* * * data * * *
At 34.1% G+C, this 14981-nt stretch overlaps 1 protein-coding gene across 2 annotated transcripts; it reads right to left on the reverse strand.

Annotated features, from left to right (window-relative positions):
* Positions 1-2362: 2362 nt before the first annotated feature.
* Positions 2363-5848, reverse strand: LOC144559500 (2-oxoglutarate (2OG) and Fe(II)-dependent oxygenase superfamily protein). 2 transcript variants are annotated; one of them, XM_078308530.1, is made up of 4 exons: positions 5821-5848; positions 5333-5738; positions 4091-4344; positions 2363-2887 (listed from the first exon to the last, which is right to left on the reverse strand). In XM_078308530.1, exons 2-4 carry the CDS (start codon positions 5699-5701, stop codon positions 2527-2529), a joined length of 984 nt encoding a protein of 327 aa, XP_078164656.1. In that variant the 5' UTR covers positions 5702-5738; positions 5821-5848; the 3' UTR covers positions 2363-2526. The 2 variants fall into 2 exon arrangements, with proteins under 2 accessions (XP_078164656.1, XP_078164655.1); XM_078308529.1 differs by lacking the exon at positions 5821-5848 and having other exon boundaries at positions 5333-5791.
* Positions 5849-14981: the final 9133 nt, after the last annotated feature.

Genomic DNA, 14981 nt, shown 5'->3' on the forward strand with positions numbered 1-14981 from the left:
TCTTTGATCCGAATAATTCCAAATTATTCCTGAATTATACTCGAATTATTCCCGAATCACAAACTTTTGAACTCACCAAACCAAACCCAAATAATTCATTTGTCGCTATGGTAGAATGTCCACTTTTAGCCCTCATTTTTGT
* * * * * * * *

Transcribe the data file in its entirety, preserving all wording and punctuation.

At 34.1% G+C, this 14981-nt stretch overlaps 1 protein-coding gene across 2 annotated transcripts; it reads right to left on the reverse strand.

Annotated features, from left to right (window-relative positions):
* Positions 1-2362: 2362 nt before the first annotated feature.
* Positions 2363-5848, reverse strand: LOC144559500 (2-oxoglutarate (2OG) and Fe(II)-dependent oxygenase superfamily protein). 2 transcript variants are annotated; one of them, XM_078308530.1, is made up of 4 exons: positions 5821-5848; positions 5333-5738; positions 4091-4344; positions 2363-2887 (listed from the first exon to the last, which is right to left on the reverse strand). In XM_078308530.1, exons 2-4 carry the CDS (start codon positions 5699-5701, stop codon positions 2527-2529), a joined length of 984 nt encoding a protein of 327 aa, XP_078164656.1. In that variant the 5' UTR covers positions 5702-5738; positions 5821-5848; the 3' UTR covers positions 2363-2526. The 2 variants fall into 2 exon arrangements, with proteins under 2 accessions (XP_078164656.1, XP_078164655.1); XM_078308529.1 differs by lacking the exon at positions 5821-5848 and having other exon boundaries at positions 5333-5791.
* Positions 5849-14981: the final 9133 nt, after the last annotated feature.

Genomic DNA, 14981 nt, shown 5'->3' on the forward strand with positions numbered 1-14981 from the left:
TCTTTGATCCGAATAATTCCAAATTATTCCTGAATTATACTCGAATTATTCCCGAATCACAAACTTTTGAACTCACCAAACCAAACCCAAATAATTCATTTGTCGCTATGGTAGAATGTCCACTTTTAGCCCTCATTTTTGT